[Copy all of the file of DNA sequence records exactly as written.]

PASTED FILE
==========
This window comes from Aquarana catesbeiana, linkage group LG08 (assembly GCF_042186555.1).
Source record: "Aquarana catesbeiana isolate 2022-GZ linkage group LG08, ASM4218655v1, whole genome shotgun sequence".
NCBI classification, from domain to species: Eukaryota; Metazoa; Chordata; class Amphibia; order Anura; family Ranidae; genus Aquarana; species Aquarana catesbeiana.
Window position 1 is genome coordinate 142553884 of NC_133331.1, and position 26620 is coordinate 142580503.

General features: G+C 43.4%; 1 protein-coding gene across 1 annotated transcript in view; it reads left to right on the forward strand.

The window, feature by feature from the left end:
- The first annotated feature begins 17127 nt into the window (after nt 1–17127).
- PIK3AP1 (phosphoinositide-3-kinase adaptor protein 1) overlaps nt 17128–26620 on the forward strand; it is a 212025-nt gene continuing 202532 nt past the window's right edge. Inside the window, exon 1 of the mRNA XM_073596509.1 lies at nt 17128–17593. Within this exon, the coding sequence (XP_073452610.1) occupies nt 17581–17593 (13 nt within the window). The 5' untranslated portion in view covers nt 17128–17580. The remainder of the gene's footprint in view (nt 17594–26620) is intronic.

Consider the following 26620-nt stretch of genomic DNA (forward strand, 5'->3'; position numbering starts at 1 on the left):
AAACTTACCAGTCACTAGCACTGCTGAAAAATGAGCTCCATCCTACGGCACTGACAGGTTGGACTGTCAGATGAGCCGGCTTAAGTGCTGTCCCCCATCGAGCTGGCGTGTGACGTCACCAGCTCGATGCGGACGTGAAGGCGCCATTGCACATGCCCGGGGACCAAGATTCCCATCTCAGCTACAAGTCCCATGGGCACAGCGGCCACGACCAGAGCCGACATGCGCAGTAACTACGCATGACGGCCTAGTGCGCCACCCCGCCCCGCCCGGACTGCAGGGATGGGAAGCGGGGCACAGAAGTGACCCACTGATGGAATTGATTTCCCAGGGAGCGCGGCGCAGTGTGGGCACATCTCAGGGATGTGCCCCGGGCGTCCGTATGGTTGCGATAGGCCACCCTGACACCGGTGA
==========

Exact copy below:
This window comes from Aquarana catesbeiana, linkage group LG08 (assembly GCF_042186555.1).
Source record: "Aquarana catesbeiana isolate 2022-GZ linkage group LG08, ASM4218655v1, whole genome shotgun sequence".
NCBI classification, from domain to species: Eukaryota; Metazoa; Chordata; class Amphibia; order Anura; family Ranidae; genus Aquarana; species Aquarana catesbeiana.
Window position 1 is genome coordinate 142553884 of NC_133331.1, and position 26620 is coordinate 142580503.

General features: G+C 43.4%; 1 protein-coding gene across 1 annotated transcript in view; it reads left to right on the forward strand.

The window, feature by feature from the left end:
- The first annotated feature begins 17127 nt into the window (after nt 1–17127).
- PIK3AP1 (phosphoinositide-3-kinase adaptor protein 1) overlaps nt 17128–26620 on the forward strand; it is a 212025-nt gene continuing 202532 nt past the window's right edge. Inside the window, exon 1 of the mRNA XM_073596509.1 lies at nt 17128–17593. Within this exon, the coding sequence (XP_073452610.1) occupies nt 17581–17593 (13 nt within the window). The 5' untranslated portion in view covers nt 17128–17580. The remainder of the gene's footprint in view (nt 17594–26620) is intronic.

Consider the following 26620-nt stretch of genomic DNA (forward strand, 5'->3'; position numbering starts at 1 on the left):
AAACTTACCAGTCACTAGCACTGCTGAAAAATGAGCTCCATCCTACGGCACTGACAGGTTGGACTGTCAGATGAGCCGGCTTAAGTGCTGTCCCCCATCGAGCTGGCGTGTGACGTCACCAGCTCGATGCGGACGTGAAGGCGCCATTGCACATGCCCGGGGACCAAGATTCCCATCTCAGCTACAAGTCCCATGGGCACAGCGGCCACGACCAGAGCCGACATGCGCAGTAACTACGCATGACGGCCTAGTGCGCCACCCCGCCCCGCCCGGACTGCAGGGATGGGAAGCGGGGCACAGAAGTGACCCACTGATGGAATTGATTTCCCAGGGAGCGCGGCGCAGTGTGGGCACATCTCAGGGATGTGCCCCGGGCGTCCGTATGGTTGCGATAGGCCACCCTGACACCGGTGA